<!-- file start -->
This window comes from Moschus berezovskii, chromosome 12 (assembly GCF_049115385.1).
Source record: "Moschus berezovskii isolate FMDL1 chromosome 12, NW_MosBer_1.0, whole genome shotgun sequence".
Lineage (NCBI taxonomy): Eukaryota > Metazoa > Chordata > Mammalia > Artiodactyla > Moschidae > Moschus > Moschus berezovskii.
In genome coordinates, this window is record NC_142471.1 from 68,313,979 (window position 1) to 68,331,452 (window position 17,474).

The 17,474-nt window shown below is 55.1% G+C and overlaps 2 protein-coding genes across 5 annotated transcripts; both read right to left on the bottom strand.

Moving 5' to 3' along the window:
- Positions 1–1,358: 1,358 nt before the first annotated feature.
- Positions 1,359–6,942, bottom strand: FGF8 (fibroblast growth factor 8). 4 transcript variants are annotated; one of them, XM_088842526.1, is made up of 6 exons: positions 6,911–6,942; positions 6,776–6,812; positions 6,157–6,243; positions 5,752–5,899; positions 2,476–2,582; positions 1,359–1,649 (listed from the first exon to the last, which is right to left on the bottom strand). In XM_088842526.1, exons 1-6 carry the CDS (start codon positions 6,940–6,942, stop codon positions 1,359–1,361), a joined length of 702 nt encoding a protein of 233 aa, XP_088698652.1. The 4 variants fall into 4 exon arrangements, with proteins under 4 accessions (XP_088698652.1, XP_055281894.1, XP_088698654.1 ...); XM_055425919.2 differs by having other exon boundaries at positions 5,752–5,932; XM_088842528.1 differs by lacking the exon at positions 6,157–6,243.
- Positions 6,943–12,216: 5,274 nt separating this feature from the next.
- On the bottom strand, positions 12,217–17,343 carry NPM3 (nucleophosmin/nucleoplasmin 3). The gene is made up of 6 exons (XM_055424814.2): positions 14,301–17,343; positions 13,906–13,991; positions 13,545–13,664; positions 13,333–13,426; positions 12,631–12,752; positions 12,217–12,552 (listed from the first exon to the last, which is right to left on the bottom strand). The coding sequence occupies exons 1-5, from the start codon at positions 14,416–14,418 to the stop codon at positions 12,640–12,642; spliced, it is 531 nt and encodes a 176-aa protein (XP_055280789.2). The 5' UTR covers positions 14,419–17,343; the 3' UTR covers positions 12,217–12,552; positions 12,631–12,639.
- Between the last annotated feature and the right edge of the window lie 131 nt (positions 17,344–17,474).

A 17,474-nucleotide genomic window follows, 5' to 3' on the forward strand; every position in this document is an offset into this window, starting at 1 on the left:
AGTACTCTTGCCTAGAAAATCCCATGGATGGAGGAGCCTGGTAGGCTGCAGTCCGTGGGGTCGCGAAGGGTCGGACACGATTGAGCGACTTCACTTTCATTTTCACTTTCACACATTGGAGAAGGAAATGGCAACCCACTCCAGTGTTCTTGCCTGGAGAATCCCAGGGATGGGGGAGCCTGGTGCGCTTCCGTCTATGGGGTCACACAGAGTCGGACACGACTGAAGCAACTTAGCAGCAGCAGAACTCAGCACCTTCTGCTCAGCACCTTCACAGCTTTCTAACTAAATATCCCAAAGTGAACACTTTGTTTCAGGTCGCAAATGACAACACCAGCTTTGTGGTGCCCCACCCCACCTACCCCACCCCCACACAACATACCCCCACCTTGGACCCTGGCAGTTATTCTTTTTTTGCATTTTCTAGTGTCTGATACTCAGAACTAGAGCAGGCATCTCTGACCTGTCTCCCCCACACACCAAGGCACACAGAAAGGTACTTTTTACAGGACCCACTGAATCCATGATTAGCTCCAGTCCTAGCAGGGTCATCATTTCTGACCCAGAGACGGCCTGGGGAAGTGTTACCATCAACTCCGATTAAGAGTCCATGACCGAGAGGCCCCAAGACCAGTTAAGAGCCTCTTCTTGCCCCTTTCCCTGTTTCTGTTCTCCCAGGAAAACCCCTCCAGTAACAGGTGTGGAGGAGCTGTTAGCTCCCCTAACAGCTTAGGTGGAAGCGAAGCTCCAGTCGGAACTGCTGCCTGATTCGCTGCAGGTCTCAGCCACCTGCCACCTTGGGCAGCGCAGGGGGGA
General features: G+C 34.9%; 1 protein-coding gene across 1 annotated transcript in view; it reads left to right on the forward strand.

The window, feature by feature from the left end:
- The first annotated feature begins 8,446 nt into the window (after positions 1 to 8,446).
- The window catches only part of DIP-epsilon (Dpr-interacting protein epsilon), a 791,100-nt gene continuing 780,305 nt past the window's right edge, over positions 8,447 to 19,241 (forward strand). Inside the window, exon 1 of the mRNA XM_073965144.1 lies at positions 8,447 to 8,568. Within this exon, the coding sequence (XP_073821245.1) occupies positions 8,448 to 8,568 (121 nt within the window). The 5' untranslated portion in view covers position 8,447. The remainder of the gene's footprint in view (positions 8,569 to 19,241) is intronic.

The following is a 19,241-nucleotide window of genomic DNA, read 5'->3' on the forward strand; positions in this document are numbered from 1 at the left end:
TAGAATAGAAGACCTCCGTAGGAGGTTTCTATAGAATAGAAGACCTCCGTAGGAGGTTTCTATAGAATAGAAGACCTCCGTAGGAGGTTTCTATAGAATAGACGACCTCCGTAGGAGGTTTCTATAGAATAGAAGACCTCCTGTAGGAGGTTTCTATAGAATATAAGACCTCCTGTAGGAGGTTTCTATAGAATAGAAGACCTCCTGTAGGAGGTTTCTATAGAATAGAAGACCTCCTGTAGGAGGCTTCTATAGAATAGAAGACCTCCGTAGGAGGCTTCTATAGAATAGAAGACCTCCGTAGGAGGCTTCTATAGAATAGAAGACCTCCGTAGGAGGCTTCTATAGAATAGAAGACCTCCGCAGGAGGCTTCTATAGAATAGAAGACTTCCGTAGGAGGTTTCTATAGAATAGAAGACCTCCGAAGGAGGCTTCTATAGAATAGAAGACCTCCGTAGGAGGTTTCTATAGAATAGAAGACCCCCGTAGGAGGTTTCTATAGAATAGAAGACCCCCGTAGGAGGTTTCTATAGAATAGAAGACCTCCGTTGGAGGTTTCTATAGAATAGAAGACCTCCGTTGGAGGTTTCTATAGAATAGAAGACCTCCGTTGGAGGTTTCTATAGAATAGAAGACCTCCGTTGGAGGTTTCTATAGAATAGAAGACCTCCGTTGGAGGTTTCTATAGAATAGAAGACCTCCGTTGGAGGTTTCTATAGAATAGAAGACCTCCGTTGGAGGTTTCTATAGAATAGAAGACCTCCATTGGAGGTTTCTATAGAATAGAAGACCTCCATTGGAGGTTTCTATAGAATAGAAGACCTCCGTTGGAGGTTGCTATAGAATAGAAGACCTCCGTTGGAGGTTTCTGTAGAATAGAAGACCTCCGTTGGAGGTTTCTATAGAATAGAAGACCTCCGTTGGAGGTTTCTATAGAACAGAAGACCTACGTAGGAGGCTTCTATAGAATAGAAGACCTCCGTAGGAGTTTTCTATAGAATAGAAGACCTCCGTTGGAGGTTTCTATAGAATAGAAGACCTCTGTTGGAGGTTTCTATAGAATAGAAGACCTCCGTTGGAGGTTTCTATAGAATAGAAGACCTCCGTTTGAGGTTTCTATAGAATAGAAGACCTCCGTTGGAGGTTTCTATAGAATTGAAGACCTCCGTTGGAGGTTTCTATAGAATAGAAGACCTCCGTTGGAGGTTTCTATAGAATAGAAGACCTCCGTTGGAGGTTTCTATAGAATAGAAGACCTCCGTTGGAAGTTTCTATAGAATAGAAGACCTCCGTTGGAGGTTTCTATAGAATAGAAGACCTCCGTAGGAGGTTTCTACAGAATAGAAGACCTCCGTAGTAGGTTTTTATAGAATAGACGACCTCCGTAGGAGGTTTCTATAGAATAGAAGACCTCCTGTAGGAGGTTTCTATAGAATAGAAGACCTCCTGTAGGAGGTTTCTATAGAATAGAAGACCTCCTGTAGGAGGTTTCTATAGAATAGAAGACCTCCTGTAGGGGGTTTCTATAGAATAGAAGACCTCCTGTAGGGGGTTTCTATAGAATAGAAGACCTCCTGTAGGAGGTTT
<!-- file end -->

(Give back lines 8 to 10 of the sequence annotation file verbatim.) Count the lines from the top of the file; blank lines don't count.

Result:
- Positions 1,359–6,942, bottom strand: FGF8 (fibroblast growth factor 8). 4 transcript variants are annotated; one of them, XM_088842526.1, is made up of 6 exons: positions 6,911–6,942; positions 6,776–6,812; positions 6,157–6,243; positions 5,752–5,899; positions 2,476–2,582; positions 1,359–1,649 (listed from the first exon to the last, which is right to left on the bottom strand). In XM_088842526.1, exons 1-6 carry the CDS (start codon positions 6,940–6,942, stop codon positions 1,359–1,361), a joined length of 702 nt encoding a protein of 233 aa, XP_088698652.1. The 4 variants fall into 4 exon arrangements, with proteins under 4 accessions (XP_088698652.1, XP_055281894.1, XP_088698654.1 ...); XM_055425919.2 differs by having other exon boundaries at positions 5,752–5,932; XM_088842528.1 differs by lacking the exon at positions 6,157–6,243.
- Positions 6,943–12,216: 5,274 nt separating this feature from the next.
- On the bottom strand, positions 12,217–17,343 carry NPM3 (nucleophosmin/nucleoplasmin 3). The gene is made up of 6 exons (XM_055424814.2): positions 14,301–17,343; positions 13,906–13,991; positions 13,545–13,664; positions 13,333–13,426; positions 12,631–12,752; positions 12,217–12,552 (listed from the first exon to the last, which is right to left on the bottom strand). The coding sequence occupies exons 1-5, from the start codon at positions 14,416–14,418 to the stop codon at positions 12,640–12,642; spliced, it is 531 nt and encodes a 176-aa protein (XP_055280789.2). The 5' UTR covers positions 14,419–17,343; the 3' UTR covers positions 12,217–12,552; positions 12,631–12,639.